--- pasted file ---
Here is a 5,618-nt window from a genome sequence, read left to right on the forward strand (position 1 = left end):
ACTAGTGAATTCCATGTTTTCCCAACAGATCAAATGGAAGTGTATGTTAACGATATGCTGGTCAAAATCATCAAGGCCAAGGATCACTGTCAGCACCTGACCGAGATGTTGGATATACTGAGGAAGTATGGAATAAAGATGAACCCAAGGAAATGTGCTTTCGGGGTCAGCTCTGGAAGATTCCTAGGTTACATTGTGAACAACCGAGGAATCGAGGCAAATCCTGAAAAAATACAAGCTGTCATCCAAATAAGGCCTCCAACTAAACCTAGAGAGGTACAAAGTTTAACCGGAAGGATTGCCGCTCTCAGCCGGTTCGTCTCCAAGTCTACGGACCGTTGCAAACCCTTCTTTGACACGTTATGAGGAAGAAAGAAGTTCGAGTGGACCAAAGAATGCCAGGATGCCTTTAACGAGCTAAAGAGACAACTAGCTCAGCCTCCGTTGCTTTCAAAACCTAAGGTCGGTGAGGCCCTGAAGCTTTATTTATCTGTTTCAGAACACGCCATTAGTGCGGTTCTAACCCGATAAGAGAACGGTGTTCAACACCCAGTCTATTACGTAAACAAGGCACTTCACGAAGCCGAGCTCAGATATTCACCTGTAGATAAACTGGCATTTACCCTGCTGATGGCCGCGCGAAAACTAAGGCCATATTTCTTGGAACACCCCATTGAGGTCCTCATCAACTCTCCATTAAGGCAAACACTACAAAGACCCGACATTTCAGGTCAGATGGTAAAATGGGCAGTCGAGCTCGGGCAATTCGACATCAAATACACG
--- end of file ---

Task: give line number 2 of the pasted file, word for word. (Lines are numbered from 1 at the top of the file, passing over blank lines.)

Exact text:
ACTAGTGAATTCCATGTTTTCCCAACAGATCAAATGGAAGTGTATGTTAACGATATGCTGGTCAAAATCATCAAGGCCAAGGATCACTGTCAGCACCTGACCGAGATGTTGGATATACTGAGGAAGTATGGAATAAAGATGAACCCAAGGAAATGTGCTTTCGGGGTCAGCTCTGGAAGATTCCTAGGTTACATTGTGAACAACCGAGGAATCGAGGCAAATCCTGAAAAAATACAAGCTGTCATCCAAATAAGGCCTCCAACTAAACCTAGAGAGGTACAAAGTTTAACCGGAAGGATTGCCGCTCTCAGCCGGTTCGTCTCCAAGTCTACGGACCGTTGCAAACCCTTCTTTGACACGTTATGAGGAAGAAAGAAGTTCGAGTGGACCAAAGAATGCCAGGATGCCTTTAACGAGCTAAAGAGACAACTAGCTCAGCCTCCGTTGCTTTCAAAACCTAAGGTCGGTGAGGCCCTGAAGCTTTATTTATCTGTTTCAGAACACGCCATTAGTGCGGTTCTAACCCGATAAGAGAACGGTGTTCAACACCCAGTCTATTACGTAAACAAGGCACTTCACGAAGCCGAGCTCAGATATTCACCTGTAGATAAACTGGCATTTACCCTGCTGATGGCCGCGCGAAAACTAAGGCCATATTTCTTGGAACACCCCATTGAGGTCCTCATCAACTCTCCATTAAGGCAAACACTACAAAGACCCGACATTTCAGGTCAGATGGTAAAATGGGCAGTCGAGCTCGGGCAATTCGACATCAAATACACG